Body Cameras Key To Charges Against Police
Wisconsin families who've lost loved ones hope body camera footage can lead to justice.
When Joel Acevedo died from injuries at the hands of an off-duty Milwaukee police officer last spring, his parents Maribel and José were told their son had been the aggressor.
Months later in December, the Acevedos saw police body camera footage they say shows a different version of events. The family has been fighting ever since to have the video released to the public.
The Acevedos are one of a number of Wisconsin families who have lost loved ones to police violence — and are hoping body camera footage can lead to justice.
Joel died after being in a choke hold for 11 minutes and 20 seconds on April 19, 2020. He was at a party at the home of former Milwaukee Police Officer Michael Mattioli when he reportedly got into a fight that led to the strangling. Another man held Joel’s legs, while Mattioli leaned on his neck. There was a third man involved, according to a criminal complaint.
Acevedo family attorney B’Ivory Lamarr said more than 40 hours of body cam footage would show police entering Mattioli’s home after he called them; Acevedo on the ground; first responders performing CPR and loading Acevedo into the ambulance and transporting him to a hospital; conversations among the responding police officers after Acevedo was transported; witness interviews; and statements from Mattioli.
Mattioli resigned from the Milwaukee Police Department in September. He was charged with first-degree reckless homicide in May 2020. His attorney has argued releasing the tape would interfere with his ability to receive a fair trial.
But Lamarr says the public has a right to know what happened.
“When you see the body cam footage, you will see it paints a completely different picture, and I think that will provide the basis as to the public understanding as to why it is being fought so hard for it not to be made available,” Lamarr said.
Milwaukee County Circuit Court Judge William Pocan is expected to make a decision in the case Wednesday.
In recent weeks, there have been several high-profile killings across the country by police officers where video footage was quickly released to the public.
Last month, former Brooklyn Center, Minnesota, police officer Kim Potter fatally shot Daunte Wright during a traffic stop. Because of footage from her body camera, Potter was quickly charged with second-degree manslaughter.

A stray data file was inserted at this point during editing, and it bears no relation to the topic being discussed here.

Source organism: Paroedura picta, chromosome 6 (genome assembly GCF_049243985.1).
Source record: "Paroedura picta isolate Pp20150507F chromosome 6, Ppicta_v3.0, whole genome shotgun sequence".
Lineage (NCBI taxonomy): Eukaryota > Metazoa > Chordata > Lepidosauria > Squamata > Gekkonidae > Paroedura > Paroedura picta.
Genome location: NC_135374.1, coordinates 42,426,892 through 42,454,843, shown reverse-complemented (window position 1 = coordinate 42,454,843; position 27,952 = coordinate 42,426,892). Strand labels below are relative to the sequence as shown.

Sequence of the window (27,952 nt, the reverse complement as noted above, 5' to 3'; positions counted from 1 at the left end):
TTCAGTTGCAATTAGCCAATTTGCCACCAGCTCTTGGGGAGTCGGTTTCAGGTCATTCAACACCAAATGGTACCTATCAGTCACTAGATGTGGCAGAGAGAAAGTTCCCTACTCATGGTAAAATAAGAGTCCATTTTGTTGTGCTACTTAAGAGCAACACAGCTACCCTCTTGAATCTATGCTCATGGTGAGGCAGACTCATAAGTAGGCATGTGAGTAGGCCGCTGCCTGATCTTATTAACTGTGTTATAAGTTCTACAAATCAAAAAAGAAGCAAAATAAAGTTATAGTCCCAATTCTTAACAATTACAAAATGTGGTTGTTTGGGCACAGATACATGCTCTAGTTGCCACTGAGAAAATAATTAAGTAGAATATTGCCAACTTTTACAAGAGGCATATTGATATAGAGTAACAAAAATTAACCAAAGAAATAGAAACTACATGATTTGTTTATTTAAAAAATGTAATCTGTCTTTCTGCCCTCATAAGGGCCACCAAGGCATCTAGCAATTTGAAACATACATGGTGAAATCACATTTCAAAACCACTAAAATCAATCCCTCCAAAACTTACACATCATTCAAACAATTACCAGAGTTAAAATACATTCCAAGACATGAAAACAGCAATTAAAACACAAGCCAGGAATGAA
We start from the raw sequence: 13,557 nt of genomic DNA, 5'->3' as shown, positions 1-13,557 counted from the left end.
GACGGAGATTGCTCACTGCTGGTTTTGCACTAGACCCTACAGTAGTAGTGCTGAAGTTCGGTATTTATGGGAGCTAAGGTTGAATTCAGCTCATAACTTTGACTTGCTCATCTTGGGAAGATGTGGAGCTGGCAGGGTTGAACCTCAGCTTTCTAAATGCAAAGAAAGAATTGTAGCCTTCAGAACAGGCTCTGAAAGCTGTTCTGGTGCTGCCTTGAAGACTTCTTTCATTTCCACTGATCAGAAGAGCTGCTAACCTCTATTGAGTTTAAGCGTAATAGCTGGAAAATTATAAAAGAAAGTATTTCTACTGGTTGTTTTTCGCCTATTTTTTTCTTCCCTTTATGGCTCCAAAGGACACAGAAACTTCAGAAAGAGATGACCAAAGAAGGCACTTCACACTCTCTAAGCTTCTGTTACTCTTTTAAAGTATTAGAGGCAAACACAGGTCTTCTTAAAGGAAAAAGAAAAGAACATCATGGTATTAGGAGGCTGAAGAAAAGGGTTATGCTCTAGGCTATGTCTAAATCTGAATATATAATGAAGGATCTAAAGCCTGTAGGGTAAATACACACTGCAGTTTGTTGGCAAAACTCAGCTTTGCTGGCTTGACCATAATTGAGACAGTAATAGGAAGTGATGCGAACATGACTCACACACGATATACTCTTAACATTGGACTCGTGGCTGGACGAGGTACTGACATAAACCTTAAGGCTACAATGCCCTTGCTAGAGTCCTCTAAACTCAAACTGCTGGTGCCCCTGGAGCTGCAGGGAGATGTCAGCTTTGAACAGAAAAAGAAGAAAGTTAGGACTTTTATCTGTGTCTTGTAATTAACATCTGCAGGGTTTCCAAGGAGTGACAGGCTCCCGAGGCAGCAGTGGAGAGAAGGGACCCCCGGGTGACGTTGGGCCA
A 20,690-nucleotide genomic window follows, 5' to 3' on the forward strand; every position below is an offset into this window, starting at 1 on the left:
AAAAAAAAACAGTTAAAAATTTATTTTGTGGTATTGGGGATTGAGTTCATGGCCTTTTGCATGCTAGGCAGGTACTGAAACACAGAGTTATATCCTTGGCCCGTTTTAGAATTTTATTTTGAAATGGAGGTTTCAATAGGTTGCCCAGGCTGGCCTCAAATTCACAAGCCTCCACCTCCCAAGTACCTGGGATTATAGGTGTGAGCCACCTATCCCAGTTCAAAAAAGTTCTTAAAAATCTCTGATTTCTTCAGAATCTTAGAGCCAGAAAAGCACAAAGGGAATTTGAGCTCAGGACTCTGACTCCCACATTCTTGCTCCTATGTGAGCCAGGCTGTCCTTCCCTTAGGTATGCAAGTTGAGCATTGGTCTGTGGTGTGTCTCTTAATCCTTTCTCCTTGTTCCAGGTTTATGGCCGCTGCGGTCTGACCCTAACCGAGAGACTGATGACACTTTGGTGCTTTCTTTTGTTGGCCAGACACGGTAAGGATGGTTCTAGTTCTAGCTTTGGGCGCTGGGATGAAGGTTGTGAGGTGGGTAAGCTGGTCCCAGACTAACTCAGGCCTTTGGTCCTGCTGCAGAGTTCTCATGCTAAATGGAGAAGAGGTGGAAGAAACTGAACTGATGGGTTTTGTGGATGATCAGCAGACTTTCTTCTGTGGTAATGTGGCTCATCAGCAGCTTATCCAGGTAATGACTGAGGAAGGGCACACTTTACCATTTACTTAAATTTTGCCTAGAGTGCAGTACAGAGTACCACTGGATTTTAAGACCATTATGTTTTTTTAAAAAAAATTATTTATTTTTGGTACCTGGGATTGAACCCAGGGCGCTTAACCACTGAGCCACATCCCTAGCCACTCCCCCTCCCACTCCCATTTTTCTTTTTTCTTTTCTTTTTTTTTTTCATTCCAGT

The Wisconsin Department of Justice conducted a survey in January asking police departments across the state if they use body cameras. Of the 436 agencies who responded, 208 — or less than half — said they have enough body cameras for every officer. Of those, about 88 percent say they’ve been using the devices for at least a year.
Greater calls have been made for police-worn cameras in Wisconsin since former Wauwatosa Police officer Joseph Mensah killed three people while on duty and Jacob Blake was shot seven times in Kenosha by an officer. There were no body cameras in Wauwatosa or Kensoha at the time of these incidents.
In the Milwaukee suburb of Wauwatosa, police officers have been wearing body cameras since February.
Wauwatosa Sgt. Abby Pavlik said the cameras are always on, and the camera is activated when an officer is about to have an interaction. Pavlik said the footage is saved for at least three months, and is released to the public if it doesn’t hinder an investigation.
“Anytime we release footage or any type of open records … we weigh that balance of what needs to be seen to preservation of evidence or someone’s personal information,” Pavlik said.
Wauwatosa police didn’t have body cameras in 2016 when Mensah fatally shot Jay Anderson, Jr. six times.
The shooting happened around 3 a.m. June 23, 2016, when Mensah approached Anderson who was sleeping in his car at a local school. Anderson’s family says he was inebriated. Mensah says Anderson was reaching for a gun when he shot him.
Mensah was never charged, although the Anderson family is asking a judge to reconsider.
Jay Anderson, Sr. says if Mensah had been wearing a body camera, things could have been different.
“A body cam is what we need on every police force in the United States,” Anderson Sr. said.